Furthermore, the factor tree analysis diagram, published earlier on THIS PAGE, presented a range of alternative explanations, as to how the outer flaps of the duff and offal chutes on the Gaul could have become open and remained in the open position (the RFI having only examined and accepted that the flaps were open, prior to the vessel’s departure from Hull, as a result of corrosion and lack of maintenance).
One of these alternative explanations (i.e. THE SECOND DESIGN FAULT), mentioned in an earlier POST, put forward the possibility that the bolted non-return flap assemblies within the chutes could have become twisted due to wave action and remained open as a result.
Today, we are presenting another alternative explanation, whereby a simple dimensioning error in the shipyard’s construction drawings meant that, if ever the brass gland within the flap hinges was loosened by the operation of the flap, parts of it could have bound together, thus causing the flap to remain seized in the open position.
THIS PAPER gives the details.

Tuesday, June 19, 2007

The goon squads
(A few more words in addition to an earlier POST)

What has the story of a fishing trawler got to do with the EU? I wondered.
Well, the answer could lie in the fact that the disclosure of one of the more fragrant skeletons in the UK government’s cupboard - an EU insider (a foreign national), in a fit of honesty, explained to me – might harm some very highly placed persons and, in a short chain reaction, blight the very top of the Blair administration.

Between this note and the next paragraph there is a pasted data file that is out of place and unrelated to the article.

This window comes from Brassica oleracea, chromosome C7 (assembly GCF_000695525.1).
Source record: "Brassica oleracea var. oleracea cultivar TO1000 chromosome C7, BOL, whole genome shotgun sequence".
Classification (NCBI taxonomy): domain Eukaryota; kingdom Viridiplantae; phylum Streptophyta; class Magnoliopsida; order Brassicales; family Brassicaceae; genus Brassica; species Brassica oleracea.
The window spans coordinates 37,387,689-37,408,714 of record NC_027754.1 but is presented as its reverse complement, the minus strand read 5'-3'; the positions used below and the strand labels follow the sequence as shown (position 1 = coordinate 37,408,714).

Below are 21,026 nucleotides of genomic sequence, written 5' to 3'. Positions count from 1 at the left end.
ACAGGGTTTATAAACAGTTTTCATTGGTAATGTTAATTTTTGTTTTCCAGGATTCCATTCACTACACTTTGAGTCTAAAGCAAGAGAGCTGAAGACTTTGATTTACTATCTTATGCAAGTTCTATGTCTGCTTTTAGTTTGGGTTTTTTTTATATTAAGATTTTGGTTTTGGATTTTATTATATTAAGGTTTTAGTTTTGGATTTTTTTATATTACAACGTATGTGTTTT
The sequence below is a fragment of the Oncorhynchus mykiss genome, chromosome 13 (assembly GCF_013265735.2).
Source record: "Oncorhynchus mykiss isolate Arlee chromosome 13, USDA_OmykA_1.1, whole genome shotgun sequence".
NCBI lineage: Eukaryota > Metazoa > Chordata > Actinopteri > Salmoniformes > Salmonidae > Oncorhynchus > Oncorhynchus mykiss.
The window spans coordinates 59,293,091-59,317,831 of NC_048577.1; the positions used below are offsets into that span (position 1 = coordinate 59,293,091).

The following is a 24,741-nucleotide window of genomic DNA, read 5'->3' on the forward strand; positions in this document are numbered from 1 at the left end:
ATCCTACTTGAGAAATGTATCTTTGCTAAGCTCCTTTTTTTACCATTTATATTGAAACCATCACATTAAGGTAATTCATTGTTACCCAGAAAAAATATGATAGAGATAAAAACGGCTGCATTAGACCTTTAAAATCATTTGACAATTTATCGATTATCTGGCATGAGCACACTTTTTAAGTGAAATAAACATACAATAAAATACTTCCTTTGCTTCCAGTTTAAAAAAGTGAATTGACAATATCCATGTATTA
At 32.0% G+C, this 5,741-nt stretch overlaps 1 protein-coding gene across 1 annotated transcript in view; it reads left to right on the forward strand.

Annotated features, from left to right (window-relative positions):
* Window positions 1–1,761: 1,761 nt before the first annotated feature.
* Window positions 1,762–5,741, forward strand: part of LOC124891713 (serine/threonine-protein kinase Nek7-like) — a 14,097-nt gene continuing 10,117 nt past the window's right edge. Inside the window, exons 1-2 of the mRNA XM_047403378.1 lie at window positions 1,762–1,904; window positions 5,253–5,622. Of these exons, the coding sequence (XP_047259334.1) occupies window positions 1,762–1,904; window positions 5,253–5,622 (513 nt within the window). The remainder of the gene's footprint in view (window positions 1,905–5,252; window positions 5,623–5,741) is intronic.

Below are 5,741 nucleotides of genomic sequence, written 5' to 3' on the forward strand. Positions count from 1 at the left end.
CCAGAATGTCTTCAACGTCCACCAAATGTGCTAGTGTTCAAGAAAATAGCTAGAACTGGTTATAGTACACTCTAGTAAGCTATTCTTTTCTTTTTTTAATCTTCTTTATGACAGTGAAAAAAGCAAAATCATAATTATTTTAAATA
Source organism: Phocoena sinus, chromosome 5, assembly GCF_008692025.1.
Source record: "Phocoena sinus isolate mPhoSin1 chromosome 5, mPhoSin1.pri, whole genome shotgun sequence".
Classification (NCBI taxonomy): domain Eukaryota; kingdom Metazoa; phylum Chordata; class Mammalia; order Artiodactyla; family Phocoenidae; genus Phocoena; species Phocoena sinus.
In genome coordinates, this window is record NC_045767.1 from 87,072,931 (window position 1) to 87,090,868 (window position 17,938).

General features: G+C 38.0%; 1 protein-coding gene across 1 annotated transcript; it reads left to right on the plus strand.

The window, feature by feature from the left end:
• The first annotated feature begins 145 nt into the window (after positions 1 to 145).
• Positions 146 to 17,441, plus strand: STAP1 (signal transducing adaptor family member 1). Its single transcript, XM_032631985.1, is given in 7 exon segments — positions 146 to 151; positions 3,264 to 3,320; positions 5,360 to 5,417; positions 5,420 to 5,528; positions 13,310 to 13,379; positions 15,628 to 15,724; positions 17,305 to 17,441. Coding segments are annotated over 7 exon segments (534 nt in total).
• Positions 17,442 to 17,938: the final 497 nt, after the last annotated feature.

As Tony Blair was so fervently pro-EU, the EU heartland turned passionately pro-Blair.
Like soldier bees defending their queen against incomers who don’t have the correct hive odour, the EU goon squads (oh yes, they do exist) set out to defend the Cause and remove the threat to those chosen by destiny to lead them to the Promised Land.
The Gaul scandal was, therefore, contained. But only for a while…

Saturday, June 16, 2007


Some of those who have read our previous POST may wonder whether the definitions used in the 2004 Gaul RFI were tailored to suit the conclusions of the investigation or whether they were just an unfortunate mistake that, it so happened, had a serious impact upon the outcome of the inquiry.
We cannot provide an answer in this respect, but we can supply some additional information:
- The definitions for ‘watertight’ and ‘weathertight’ are common knowledge amongst marine professionals, so it would be unreasonable to assume that the panel of experts in the Gaul RFI were not familiar with these classifications.
- Justice David Steel, the Admiralty judge, who conducted the formal investigation into the loss of MV Herald of Free Enterprise (1987), seemed, at the time, to be well aware of the correct meanings of the terms:
“[the term]…Watertight is applied to doors and bulkheads where there is the possibility of water accumulating at either side. Weathertight applies to doors or openings, which are only required to prevent the ingress of water from the side exposed to the weather.”[1]
[1] David Steel Q.C., mv Herald of Free Enterprise, Report of Court No.8074

Thursday, June 14, 2007

Moving the goalposts